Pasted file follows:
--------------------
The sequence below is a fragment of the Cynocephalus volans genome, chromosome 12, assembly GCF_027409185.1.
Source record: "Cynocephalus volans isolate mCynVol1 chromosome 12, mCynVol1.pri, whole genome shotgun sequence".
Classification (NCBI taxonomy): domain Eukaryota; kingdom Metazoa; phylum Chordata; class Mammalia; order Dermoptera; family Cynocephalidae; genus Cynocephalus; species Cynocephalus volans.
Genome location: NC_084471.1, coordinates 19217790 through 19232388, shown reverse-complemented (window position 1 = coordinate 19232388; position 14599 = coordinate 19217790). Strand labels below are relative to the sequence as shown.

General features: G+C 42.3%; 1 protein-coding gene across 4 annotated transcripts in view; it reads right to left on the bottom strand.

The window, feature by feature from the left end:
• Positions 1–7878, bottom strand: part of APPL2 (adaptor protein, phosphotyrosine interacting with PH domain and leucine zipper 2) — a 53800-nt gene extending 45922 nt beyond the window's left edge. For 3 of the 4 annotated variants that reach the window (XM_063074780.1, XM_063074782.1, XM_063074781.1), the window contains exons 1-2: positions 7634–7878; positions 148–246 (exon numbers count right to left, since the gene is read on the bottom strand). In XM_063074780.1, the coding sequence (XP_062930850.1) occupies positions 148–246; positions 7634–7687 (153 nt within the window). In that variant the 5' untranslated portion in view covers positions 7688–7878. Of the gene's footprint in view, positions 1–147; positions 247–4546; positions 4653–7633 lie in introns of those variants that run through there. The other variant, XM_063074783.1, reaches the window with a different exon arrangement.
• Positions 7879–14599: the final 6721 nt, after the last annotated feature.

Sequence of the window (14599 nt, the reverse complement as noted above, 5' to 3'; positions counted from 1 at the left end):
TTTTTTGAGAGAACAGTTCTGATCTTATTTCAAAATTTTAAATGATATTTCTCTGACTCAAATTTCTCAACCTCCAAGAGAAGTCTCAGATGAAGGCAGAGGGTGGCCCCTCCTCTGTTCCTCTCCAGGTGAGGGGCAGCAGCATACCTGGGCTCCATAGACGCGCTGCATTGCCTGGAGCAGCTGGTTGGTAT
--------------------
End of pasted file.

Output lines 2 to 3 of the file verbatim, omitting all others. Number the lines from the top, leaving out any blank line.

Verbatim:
Source record: "Cynocephalus volans isolate mCynVol1 chromosome 12, mCynVol1.pri, whole genome shotgun sequence".
Classification (NCBI taxonomy): domain Eukaryota; kingdom Metazoa; phylum Chordata; class Mammalia; order Dermoptera; family Cynocephalidae; genus Cynocephalus; species Cynocephalus volans.